When we finally reached the Promised Land of cashiers, about 20 of them, we wondered how we would know when it was our turn. We were about to rely on a screen that would tell us which one was open, when the cashier directly to our left said to us, “Over here! I’m the best cashier there is!” And she promptly handed candy canes to the children. “I don’t have these every day but because I am the best cashier there is, I have them today.” As she rung up the coats, she asked, “Do you have any coupons?” “No, I don’t, but that’s okay”, I replied. “Well, because I am the best cashier I’m going to use these coupons I have here”, and saved me about another $15. And I thought of the other cashier at Penney’s who was doing okay, they guessed, and hoped their day improved, wondering if maybe that’s the store we should’ve gone to.


         When Jesus talks about separating the sheep from the goats, he’s talking about judging the nations. But what are nations but interconnected people, individual lives connected to hundreds, even thousands of other lives. It is those who are treated as least, who are judged as less-than-human, who are pushed to the margins of human experience and acceptance who are members of Jesus’ family. You’d think we would’ve made that list shorter by now but it just keeps getting longer and more complicated.

         Immigrants, especially if their skin color is other than white, are criminalized and victimized for seeking a better life; transgender folk and anyone who isn’t defined by a particular gender are criminalized and victimized for their right to safely exist in public space; hourly wage workers, the backbone of retail and service industries, have become invisible to us even though they make so many other lives possible; a whole chunk of forgotten Americans marginalized even more by the word ‘deplorables’ who want the same things we all do; folks with invisible disabilities as well as the visible ones; people who struggle with anxiety and depression and other mental, emotional, and spiritual issues; all of us setting ourselves apart, marginalizing, pushing away, judging anyone who opposes us or thinks or behaves differently from us, as if we can afford to write each other off, no matter who we are or where we are on life’s journey.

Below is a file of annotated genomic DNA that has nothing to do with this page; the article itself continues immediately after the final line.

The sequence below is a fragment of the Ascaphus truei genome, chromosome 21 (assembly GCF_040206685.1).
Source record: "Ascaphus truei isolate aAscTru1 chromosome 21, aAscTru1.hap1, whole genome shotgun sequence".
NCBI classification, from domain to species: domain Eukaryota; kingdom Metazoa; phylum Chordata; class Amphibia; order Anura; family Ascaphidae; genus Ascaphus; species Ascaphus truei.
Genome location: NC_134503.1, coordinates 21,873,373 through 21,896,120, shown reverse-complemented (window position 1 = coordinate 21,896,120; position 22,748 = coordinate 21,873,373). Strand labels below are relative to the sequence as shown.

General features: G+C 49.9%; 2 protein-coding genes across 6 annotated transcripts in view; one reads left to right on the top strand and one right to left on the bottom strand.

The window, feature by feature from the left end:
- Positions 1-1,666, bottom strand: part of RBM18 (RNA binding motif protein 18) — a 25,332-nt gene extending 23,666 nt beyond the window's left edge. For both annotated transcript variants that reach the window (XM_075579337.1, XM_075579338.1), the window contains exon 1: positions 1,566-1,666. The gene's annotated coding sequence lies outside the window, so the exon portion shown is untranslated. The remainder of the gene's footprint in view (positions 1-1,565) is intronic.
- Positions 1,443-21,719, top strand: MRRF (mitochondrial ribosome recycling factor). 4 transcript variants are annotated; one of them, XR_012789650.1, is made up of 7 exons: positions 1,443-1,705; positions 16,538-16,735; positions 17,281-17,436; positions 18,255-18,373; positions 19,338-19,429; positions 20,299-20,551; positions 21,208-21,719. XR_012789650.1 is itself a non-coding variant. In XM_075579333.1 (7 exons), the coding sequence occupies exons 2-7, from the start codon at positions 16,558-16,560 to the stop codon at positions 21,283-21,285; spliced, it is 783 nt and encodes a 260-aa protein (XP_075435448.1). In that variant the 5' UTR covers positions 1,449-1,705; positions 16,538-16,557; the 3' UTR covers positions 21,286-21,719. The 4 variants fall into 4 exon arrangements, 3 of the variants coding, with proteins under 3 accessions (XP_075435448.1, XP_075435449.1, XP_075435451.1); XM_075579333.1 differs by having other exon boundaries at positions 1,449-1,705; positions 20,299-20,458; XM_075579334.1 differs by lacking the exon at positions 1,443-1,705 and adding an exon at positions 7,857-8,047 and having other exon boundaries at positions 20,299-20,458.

When Jesus said when you serve these members of my family, you serve me, what I think he was getting at is empathy, which is something this nation could desperately, sorely improve on. Empathy builds connection, joins us to members of Jesus’ family, keeps our hearts soft. Empathy is hard because it means we have to acknowledge our fear and pain and wounds and the bad choices we’ve made that we’d rather not feel let alone expose. Empathy means we have to be vulnerable. Empathy means we have to leave our self-righteousness behind. When we encounter someone who has been victimized, marginalized, pushed away, or is just having to work the day after a holiday, empathy says, “Yes, those feelings are real, and I know what that’s like.” And “I know how scary it is and how much it hurts to be disconnected from others.” 

         Empathy isn’t something we can demand or even expect from others. It’s a gift we give to someone else. It’s something we’ll probably do poorly before we get better at it, because empathy requires practice. Hard places are hard and ironically, loving and listening to the one who is in the hard place is also a hard place. Sometimes it can feel like a competition for empathy—who deserves it more, who’s suffering the most. And so empathy needs to hold hands with gentleness and forgiveness.


         When we love those who are hardest to love, and let’s face it, Jesus isn’t easy to love some days, we become connected to that infinite chain of love that enables love because someone first loved us. And it is love indeed that makes a family. Every single last one of us. Amen.

Watch this poignant video about connection. Well worth the 16:37 minutes.